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Staying Slim in Chef School

If the average college freshman gains fifteen pounds--the infamous "Freshman Fifteen"-- what about the chef school student, surrounded by the finest culinary fare day after day? Unfortunately, willpower isn't on the course schedule. If you're headed for a culinary career, you may need to develop your own tactics for making your cake without eating it too.

The Ultimate Culinary Career Challenge

Butter, cheese, chocolate--there's no room for low-fat alternatives in the culinary arts. So how do chefs like Suzanne Goin, recent winner of the James Beard 'Best Chef in California' award, stay so thin? How does Giada de Laurentiis keep her Hollywood looks with a heavy Italian cream sauce simmering on the stove?

Mastering the Culinary Art of Staying Slim

The star chefs offer the following secrets of their svelte success:

  • Portion Control. "I eat my own food. I do. But I don't eat a lot of it," insists De Laurentiis. How? She eats off appetizer-sized plates, and eats multiple small meals throughout the day.
  • Remember Past Offenses. Remember how you felt after your last culinary free-for-all? Paradoxically, it's the exposure to food that teaches chefs the arts of abstinence and willpower. Chef school and a culinary career present limitless opportunities for overindulgence. But gorge yourself once or twice, and you may learn to keep away from that pan of buttery croissants.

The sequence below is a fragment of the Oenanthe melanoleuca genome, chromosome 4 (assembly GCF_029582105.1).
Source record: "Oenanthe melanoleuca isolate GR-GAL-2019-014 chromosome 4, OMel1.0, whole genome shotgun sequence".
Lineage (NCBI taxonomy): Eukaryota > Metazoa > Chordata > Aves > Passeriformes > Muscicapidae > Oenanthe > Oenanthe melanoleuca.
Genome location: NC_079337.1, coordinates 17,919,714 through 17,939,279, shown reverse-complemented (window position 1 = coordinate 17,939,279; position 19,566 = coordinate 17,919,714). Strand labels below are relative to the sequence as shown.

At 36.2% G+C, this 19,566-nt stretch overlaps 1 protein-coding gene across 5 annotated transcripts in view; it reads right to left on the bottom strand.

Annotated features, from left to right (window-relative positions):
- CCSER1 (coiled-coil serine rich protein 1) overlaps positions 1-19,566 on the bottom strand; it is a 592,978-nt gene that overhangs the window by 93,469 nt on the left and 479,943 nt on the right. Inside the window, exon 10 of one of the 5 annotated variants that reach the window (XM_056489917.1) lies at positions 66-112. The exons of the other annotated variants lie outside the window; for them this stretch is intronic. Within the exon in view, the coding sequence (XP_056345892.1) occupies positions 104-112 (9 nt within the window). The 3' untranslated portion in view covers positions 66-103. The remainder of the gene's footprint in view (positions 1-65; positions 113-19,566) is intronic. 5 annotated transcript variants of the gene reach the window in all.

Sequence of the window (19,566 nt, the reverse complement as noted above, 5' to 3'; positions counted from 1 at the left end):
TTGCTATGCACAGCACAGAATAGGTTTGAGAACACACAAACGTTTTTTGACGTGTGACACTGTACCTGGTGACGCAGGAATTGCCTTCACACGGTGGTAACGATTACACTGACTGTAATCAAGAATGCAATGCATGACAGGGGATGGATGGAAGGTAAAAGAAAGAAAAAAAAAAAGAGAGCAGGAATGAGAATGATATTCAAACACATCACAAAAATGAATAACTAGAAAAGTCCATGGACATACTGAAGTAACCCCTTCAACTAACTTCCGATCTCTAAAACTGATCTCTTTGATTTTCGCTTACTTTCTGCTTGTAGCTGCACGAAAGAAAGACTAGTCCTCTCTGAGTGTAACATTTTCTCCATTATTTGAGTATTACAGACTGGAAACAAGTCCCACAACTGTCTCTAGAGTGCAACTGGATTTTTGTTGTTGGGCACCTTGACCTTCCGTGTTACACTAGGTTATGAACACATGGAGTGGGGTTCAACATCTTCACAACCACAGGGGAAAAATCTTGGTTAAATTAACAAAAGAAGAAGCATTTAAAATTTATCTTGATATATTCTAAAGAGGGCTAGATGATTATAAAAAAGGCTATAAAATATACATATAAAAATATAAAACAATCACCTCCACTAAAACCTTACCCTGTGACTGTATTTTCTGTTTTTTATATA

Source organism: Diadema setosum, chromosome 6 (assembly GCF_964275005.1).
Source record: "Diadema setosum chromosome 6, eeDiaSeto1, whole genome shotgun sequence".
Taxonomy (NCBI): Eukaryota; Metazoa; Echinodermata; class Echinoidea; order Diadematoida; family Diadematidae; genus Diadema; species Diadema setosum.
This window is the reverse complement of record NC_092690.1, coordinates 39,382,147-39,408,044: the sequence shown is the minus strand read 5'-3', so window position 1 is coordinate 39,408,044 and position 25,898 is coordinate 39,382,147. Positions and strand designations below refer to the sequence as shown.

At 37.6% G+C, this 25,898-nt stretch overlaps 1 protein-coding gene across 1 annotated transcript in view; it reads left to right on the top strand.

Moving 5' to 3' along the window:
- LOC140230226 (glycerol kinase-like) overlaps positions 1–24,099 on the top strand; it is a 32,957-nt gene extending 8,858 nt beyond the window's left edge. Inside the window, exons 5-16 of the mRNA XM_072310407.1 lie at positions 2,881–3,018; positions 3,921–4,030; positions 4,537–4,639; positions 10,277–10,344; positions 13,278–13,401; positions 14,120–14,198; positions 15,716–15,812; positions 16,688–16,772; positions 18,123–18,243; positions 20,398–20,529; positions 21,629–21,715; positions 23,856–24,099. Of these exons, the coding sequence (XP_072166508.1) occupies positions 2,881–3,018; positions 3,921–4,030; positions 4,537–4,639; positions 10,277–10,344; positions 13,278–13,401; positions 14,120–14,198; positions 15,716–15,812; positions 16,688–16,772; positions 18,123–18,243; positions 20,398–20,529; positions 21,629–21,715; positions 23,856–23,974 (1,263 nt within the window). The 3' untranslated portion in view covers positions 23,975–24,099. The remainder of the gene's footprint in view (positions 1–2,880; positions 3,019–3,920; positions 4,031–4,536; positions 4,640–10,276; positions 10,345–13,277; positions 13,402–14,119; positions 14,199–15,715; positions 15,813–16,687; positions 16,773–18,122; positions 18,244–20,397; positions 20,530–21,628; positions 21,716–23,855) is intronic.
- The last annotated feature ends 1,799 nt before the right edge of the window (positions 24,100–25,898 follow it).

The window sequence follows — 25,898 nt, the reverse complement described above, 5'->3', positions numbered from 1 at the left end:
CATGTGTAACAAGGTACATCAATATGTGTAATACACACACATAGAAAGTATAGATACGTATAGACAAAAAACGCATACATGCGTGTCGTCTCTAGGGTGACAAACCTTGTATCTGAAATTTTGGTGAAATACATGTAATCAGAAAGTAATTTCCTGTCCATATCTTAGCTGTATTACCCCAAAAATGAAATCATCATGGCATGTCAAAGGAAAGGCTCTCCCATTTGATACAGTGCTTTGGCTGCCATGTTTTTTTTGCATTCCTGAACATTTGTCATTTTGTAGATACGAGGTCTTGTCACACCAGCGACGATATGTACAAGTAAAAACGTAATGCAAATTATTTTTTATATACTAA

• Only the Best for You. Throughout chef school and the rest of your culinary career, you may encounter the best the culinary arts have to offer. Those little chocolate vending machine donuts won't look so tempting. Become a food snob, and your new standards may limit the scope of your must-haves to a few rare delicacies. 

The Chef School Diet

Chef school lays the groundwork for a culinary career of willpower. You may learn practical skills like portion sizing, creating balanced meals, and other nutrition fundamentals.

And you may come face to face with the enemy. With limitless access to the most exquisite culinary arts, you may learn how to discern the best from the rest--and how to avoid too much of a good thing.

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